The senses take in the fragrance of wood smoke, the steady hum of a neighbor's corn drier, the softening hues of the landscape, the jagged calls of jays, crows, hawks. Driving requires more attention to the unexpected movements of wildlife that have avoided the roads all summer but suddenly find reasons to cross without warning.
Indoors life is more than a bit challenging. First, Jolie, the young feline we rescued this summer, is keeping all of us on our toes.
Jerome is utterly in love with her.
Dovey just can't help her curiosity. She's learned to stand her ground, most of the time. She'll even share her sofa.
Mya deals with her by hiding out of sight, in a closet, under our bed's quilt, up on a high shelf.
I am finding her presence a happy distraction from autumn melancholy.
None of us are used to the energy and enthusiasm of a young cat. The "big" girls have learned if they jump up onto high surfaces Jolie can't follow. Jolie had sustained an injury to her right hind leg before we met her. It had healed after a fashion and was not obvious to us until after her spay surgery when she returned from the vet with an obvious weakness and limp. Followup X-rays revealed the old injury, healed but aggravated by her being tied for surgery. Unfortunately, she may always have a limp now, and the weakness there keeps her from having the strength to propel herself up off the ground more than a few feet. It does NOT in any way keep her from sprinting up and down stairs, doing battle with all her toys, or chasing her big sisters if they should mistakenly run from her invitations to play.
Until today we've kept Jolie sequestered in a room of her own over night. Tonight we are going to try letting her choose where she'll spend the dark hours. It's Halloween so we should expect bumps in the night, right??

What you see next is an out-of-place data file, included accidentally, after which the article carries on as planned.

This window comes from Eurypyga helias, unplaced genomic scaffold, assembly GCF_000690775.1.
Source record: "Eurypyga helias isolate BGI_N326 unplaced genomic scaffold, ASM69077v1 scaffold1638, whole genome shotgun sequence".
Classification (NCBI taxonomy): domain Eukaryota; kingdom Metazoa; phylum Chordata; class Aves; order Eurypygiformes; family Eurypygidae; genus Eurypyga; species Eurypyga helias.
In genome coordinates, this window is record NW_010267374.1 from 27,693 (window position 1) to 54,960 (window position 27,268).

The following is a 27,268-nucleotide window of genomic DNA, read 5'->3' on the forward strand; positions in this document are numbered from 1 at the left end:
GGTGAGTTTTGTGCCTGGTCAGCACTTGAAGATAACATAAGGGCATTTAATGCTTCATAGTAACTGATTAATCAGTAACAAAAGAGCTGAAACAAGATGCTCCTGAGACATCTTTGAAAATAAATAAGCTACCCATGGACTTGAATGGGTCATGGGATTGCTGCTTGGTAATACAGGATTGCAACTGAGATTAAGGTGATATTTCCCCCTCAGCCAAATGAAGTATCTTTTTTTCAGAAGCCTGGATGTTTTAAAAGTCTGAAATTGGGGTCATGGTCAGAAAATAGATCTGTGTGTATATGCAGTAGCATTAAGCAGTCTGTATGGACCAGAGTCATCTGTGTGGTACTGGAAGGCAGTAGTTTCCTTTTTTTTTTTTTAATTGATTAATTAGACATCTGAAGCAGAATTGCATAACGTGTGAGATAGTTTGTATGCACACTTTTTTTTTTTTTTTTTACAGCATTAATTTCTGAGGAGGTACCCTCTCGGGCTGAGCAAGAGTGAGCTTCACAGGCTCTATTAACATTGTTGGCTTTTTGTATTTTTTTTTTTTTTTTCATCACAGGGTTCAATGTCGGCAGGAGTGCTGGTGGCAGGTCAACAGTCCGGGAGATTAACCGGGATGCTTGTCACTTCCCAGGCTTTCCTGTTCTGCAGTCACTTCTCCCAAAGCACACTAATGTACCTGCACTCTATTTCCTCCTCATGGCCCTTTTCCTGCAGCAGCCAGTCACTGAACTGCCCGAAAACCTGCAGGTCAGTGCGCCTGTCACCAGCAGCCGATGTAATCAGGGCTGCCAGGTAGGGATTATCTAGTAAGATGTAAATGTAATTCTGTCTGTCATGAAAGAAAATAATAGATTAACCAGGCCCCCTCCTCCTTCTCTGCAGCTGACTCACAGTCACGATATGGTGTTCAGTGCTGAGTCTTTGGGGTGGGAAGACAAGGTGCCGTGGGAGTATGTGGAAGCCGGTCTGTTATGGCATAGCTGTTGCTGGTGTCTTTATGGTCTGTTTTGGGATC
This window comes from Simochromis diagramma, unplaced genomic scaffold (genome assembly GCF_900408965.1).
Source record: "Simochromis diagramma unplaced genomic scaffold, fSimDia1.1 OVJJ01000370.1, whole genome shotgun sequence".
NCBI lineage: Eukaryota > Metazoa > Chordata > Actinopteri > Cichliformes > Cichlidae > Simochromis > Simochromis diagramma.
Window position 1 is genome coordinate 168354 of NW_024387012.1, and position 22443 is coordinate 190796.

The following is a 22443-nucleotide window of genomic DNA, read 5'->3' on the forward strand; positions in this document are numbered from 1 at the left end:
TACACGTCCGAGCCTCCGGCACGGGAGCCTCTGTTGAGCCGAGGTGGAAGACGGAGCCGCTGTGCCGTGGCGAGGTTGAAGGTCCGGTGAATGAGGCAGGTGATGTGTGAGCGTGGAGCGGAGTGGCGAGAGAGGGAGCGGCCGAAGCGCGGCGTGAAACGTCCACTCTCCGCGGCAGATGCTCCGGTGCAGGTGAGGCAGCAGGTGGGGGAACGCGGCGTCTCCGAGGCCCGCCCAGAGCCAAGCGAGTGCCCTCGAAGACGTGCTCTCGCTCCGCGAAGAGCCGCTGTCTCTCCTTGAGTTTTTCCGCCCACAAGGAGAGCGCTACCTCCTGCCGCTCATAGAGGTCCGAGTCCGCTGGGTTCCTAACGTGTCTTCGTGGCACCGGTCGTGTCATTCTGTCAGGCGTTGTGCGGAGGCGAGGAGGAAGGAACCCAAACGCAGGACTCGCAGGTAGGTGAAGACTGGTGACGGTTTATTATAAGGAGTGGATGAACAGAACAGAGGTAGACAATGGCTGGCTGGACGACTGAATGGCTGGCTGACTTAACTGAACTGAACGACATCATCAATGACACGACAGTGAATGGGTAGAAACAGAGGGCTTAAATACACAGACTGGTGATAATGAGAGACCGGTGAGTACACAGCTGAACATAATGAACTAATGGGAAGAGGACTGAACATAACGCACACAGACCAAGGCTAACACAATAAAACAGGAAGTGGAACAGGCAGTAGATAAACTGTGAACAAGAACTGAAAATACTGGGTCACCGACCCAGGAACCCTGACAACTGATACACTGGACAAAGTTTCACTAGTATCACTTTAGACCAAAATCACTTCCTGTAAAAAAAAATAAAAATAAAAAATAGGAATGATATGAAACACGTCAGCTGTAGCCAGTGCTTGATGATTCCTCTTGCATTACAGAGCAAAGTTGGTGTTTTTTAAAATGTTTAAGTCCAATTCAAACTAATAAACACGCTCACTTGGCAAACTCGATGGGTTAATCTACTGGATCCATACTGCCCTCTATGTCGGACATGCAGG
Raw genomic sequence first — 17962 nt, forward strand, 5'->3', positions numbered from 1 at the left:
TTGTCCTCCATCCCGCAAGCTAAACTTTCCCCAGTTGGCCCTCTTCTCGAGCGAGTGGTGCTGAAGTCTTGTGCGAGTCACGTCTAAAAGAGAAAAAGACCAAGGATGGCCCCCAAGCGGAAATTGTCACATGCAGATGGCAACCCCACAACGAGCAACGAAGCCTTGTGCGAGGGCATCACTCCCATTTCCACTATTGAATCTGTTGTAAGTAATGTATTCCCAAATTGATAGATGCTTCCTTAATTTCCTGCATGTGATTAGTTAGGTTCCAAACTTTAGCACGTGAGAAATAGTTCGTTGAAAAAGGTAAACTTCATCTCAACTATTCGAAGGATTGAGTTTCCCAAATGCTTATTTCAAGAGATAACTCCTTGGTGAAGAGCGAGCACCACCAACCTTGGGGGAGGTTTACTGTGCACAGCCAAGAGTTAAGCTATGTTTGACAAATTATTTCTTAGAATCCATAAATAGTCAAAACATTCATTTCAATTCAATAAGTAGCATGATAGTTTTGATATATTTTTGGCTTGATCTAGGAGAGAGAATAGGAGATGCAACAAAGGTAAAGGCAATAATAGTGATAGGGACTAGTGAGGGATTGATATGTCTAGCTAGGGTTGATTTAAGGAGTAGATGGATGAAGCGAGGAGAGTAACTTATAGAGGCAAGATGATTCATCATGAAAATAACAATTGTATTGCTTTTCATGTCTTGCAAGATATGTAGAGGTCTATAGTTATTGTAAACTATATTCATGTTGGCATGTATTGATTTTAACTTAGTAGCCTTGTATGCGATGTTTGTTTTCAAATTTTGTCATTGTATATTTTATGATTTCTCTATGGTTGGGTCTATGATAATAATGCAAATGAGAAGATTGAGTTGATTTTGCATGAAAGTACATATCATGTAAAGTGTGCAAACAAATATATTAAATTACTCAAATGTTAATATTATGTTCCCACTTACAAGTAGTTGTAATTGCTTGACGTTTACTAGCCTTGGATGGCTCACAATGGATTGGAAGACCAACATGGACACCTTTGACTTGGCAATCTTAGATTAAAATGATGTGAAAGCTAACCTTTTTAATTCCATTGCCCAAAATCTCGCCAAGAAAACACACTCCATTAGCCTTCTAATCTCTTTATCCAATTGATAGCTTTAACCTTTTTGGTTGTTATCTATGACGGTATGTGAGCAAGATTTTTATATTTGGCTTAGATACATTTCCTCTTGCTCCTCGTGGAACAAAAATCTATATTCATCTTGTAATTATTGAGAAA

All this has been complicated by the house job we recently "endured." After several years of record breaking floods we looked into having our basement waterproofed. This summer we interviewed 4 companies, chose the one we felt most comfortable dealing with, and were put on their schedule. The team arrived last Monday. Before their coming nearly everything in the basement was moved to the garage, to other rooms of the house, or carefully stacked and packed and wrapped in plastic out of the way in the basement.
Other preparations for this enormous event meant getting our electrician to put in dedicated outlets for the pumps and new dehumidifier, having our plumber temporarily move our old water heater, and getting a carpenter to dismantle part of the decking in order to uncover the old cellar stairs to facilitate moving tons of concrete in and out of the house.
Here is Dustin working on liberating the old cellar stairs from under the deck just outside the back door.
Our older cats do not like change although they are curious about it all. Their litter boxes have been in the basement but have had to be moved into our living space for the time being. All three of the girls have been marvelous about this part of the upheaval.
How do you remove concrete? the short answer, jackhammers, shovels, pails. Dovey, whose hearing is especially acute, suffered most, I think.